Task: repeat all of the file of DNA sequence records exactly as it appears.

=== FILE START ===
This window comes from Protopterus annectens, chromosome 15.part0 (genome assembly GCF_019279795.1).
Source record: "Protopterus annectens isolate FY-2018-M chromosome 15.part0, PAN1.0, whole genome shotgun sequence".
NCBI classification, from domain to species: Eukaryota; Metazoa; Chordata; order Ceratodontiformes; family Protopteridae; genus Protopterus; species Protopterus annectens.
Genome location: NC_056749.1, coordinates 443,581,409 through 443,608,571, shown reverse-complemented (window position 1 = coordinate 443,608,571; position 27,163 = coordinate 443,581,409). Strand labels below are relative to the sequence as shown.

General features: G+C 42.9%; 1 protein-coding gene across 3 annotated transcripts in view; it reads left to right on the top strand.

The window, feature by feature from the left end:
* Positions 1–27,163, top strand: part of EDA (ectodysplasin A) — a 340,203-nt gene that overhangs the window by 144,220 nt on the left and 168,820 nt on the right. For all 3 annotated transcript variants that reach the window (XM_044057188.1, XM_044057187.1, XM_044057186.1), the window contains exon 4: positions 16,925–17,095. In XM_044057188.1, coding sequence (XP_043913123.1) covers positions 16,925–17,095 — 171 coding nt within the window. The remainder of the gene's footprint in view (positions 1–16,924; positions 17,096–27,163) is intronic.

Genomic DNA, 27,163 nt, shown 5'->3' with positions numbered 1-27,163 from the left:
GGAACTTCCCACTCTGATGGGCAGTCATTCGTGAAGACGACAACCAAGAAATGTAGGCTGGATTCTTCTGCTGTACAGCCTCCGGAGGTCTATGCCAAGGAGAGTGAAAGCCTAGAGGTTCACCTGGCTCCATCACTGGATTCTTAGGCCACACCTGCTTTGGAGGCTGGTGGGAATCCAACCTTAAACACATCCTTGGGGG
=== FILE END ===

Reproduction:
This window comes from Protopterus annectens, chromosome 15.part0 (genome assembly GCF_019279795.1).
Source record: "Protopterus annectens isolate FY-2018-M chromosome 15.part0, PAN1.0, whole genome shotgun sequence".
NCBI classification, from domain to species: Eukaryota; Metazoa; Chordata; order Ceratodontiformes; family Protopteridae; genus Protopterus; species Protopterus annectens.
Genome location: NC_056749.1, coordinates 443,581,409 through 443,608,571, shown reverse-complemented (window position 1 = coordinate 443,608,571; position 27,163 = coordinate 443,581,409). Strand labels below are relative to the sequence as shown.

General features: G+C 42.9%; 1 protein-coding gene across 3 annotated transcripts in view; it reads left to right on the top strand.

The window, feature by feature from the left end:
* Positions 1–27,163, top strand: part of EDA (ectodysplasin A) — a 340,203-nt gene that overhangs the window by 144,220 nt on the left and 168,820 nt on the right. For all 3 annotated transcript variants that reach the window (XM_044057188.1, XM_044057187.1, XM_044057186.1), the window contains exon 4: positions 16,925–17,095. In XM_044057188.1, coding sequence (XP_043913123.1) covers positions 16,925–17,095 — 171 coding nt within the window. The remainder of the gene's footprint in view (positions 1–16,924; positions 17,096–27,163) is intronic.

Genomic DNA, 27,163 nt, shown 5'->3' with positions numbered 1-27,163 from the left:
GGAACTTCCCACTCTGATGGGCAGTCATTCGTGAAGACGACAACCAAGAAATGTAGGCTGGATTCTTCTGCTGTACAGCCTCCGGAGGTCTATGCCAAGGAGAGTGAAAGCCTAGAGGTTCACCTGGCTCCATCACTGGATTCTTAGGCCACACCTGCTTTGGAGGCTGGTGGGAATCCAACCTTAAACACATCCTTGGGGG